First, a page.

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Jesus' Death and Our Fate, Part One: A Passage for Our Sake
What can we say about all that Christ does after he is taken down from the Cross on Good Friday? The Church confesses that he descended into hell on Holy Saturday, that he rose again on Easter Sunday, and that he ascended to the right hand of the Father after revealing his glorified body to his disciples and teaching them for some time. We may be accustomed to thinking about the Cross and Jesus' sacrificial death as somehow intimately related to our lives as Christian disciples, even here in the 21st century. But what of Jesus' passage from death to life to ascension? It seems these actions and events also have much to do with our redemption inasmuch as they are signs of God's great love for us.
Some imagine Christ's descent into hell as his experience of complete separation from God. Some suggest the descent is his intimate experience of all the sin in the world. In other words, some suggest that Christ experiences damnation when he descends. But there are other ways to imagine this. In line with many voices in the Christian tradition, we could also describe Christ's descent as the journey of the Son of God to free the ancient saints of Israel. He descends to the holy ones who have been waiting, with joy and expectation, with hope and patience, for the promised redemption. Christ's descent, we might say, is the first fruits of the promise given to Abraham, Isaac, and Jacob. Mary knows this promise and it forms a central part of her Magnificat. Anna and Simeon know this promise and they rejoice in the arrival of the child, Jesus. And on Holy Saturday, faithful Israel experiences the fulfillment of the promise, as Christ's advent among the dead announces the beginning of the journey of all believers to resurrection life.
That idea—that we could experience resurrection after death—was an inspiring, emboldening idea for Israel before Christ's birth. The theme appears repeatedly in the Old Testament. And in the times preceding Christ's birth, people were wondering what God would do to reunite and restore Israel. In Christ's resurrection on Easter morning, Christians believe God gave his answer to Israel and to the whole world. The hope of eternal life with God is made a concrete, historical reality on that Sunday morning. God's covenant with Israel is not canceled, but instead is opened to the entire world. And so, just as Christ's descent into hell is the fulfillment of a promise made to Israel, Christ's resurrection is the confirmation of a hope held in the deepest parts.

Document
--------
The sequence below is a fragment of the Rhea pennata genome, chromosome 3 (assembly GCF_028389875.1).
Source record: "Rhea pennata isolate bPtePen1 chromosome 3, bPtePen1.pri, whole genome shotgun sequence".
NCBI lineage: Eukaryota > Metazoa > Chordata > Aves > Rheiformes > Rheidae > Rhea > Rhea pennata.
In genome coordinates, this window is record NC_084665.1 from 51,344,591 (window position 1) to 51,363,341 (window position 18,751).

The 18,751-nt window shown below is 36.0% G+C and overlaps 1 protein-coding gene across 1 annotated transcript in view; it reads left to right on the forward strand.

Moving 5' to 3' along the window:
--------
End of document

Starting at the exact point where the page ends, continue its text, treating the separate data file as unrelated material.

But there's more! We see the beauty of God's justice in the resurrection, where the evil that took Christ's life is overcome, and human death is defeated by divine life. Those who follow Christ's humble, cruciform way can live with the assurance that all human evil, suffering, and even the final enemy, death, have been overcome by God—and all this for our sake. We see that Christ's life and ministry are confirmed, increasing our faith and enlivening our hope. With Job, we can say that we know our redeemer lives and that at the end of all things, we will rise to meet him.
The resurrected Jesus has also risen to meet God in his ascension to the right hand of the Father. Though it has long been the confession of Christians that God certainly has no "right hand" as we understand it, nevertheless, the phrase is key to understanding what God has done in Jesus, and what this means for us. In the ascension, we see the completion of the work begun at the Cross. Christ was torn down from the land of the living, even into the abode of the dead. But God's justice would not be mocked, and Jesus was raised, not simply to a restored earthly life, but to a place of power and authority. In ascending to the right hand of the Father, Jesus is assuming the place from which to reign over his people, the Church. From his exalted place with the Father, he rules as head of the body that is the Church. But he is there for us as well, seated in intercession, offering us to the Father and giving us the grace of the Holy Spirit. In the gospels we hear Jesus say that he goes to prepare a place for us. In his ascended place at the right hand of the Father, we begin to see all that this means for individual believers, for the Church, and for humanity. The ascended Jesus is one who is, even now, radically for us, ministering to us and giving us all that we need to complete our own passage to eternal life.
Matthew Levering is Professor of Theology at the University of Dayton and a Distinguished Fellow of the St. Paul Center for Biblical Theology. His most recent publications include Jewish-Christian Dialogue and the Life of Wisdom, Christ and the Catholic Priesthood, Participatory Biblical Exegesis, The Betrayal of Charity, and Biblical Natural Law. He lives in Dayton, Ohio.
Jason Heron is a Graduate Student Fellow in the Center for Scriptural Exegesis, Philosophy, and Doctrine at the University of Dayton.